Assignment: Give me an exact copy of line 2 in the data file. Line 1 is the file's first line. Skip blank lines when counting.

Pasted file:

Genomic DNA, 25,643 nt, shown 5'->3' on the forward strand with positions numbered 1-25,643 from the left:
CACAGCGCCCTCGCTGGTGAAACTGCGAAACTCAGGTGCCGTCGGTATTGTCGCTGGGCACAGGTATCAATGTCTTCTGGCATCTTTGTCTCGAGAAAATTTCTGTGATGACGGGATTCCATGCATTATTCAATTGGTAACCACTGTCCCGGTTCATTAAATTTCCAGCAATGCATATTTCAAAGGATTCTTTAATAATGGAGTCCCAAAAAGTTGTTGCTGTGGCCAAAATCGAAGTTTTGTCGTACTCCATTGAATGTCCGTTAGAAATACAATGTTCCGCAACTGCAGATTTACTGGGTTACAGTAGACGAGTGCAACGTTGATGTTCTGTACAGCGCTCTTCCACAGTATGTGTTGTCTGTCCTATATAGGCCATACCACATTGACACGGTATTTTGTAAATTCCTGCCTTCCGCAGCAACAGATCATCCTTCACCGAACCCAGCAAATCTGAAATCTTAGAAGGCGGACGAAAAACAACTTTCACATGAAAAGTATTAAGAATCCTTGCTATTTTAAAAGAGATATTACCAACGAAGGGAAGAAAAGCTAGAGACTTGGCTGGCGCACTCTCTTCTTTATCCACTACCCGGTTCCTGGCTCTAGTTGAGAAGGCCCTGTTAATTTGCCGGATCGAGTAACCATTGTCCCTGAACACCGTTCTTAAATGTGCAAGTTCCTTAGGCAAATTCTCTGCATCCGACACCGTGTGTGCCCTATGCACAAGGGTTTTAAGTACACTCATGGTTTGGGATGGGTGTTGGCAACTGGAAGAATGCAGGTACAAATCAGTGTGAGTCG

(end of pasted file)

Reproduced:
CACAGCGCCCTCGCTGGTGAAACTGCGAAACTCAGGTGCCGTCGGTATTGTCGCTGGGCACAGGTATCAATGTCTTCTGGCATCTTTGTCTCGAGAAAATTTCTGTGATGACGGGATTCCATGCATTATTCAATTGGTAACCACTGTCCCGGTTCATTAAATTTCCAGCAATGCATATTTCAAAGGATTCTTTAATAATGGAGTCCCAAAAAGTTGTTGCTGTGGCCAAAATCGAAGTTTTGTCGTACTCCATTGAATGTCCGTTAGAAATACAATGTTCCGCAACTGCAGATTTACTGGGTTACAGTAGACGAGTGCAACGTTGATGTTCTGTACAGCGCTCTTCCACAGTATGTGTTGTCTGTCCTATATAGGCCATACCACATTGACACGGTATTTTGTAAATTCCTGCCTTCCGCAGCAACAGATCATCCTTCACCGAACCCAGCAAATCTGAAATCTTAGAAGGCGGACGAAAAACAACTTTCACATGAAAAGTATTAAGAATCCTTGCTATTTTAAAAGAGATATTACCAACGAAGGGAAGAAAAGCTAGAGACTTGGCTGGCGCACTCTCTTCTTTATCCACTACCCGGTTCCTGGCTCTAGTTGAGAAGGCCCTGTTAATTTGCCGGATCGAGTAACCATTGTCCCTGAACACCGTTCTTAAATGTGCAAGTTCCTTAGGCAAATTCTCTGCATCCGACACCGTGTGTGCCCTATGCACAAGGGTTTTAAGTACACTCATGGTTTGGGATGGGTGTTGGCAACTGGAAGAATGCAGGTACAAATCAGTGTGAGTCG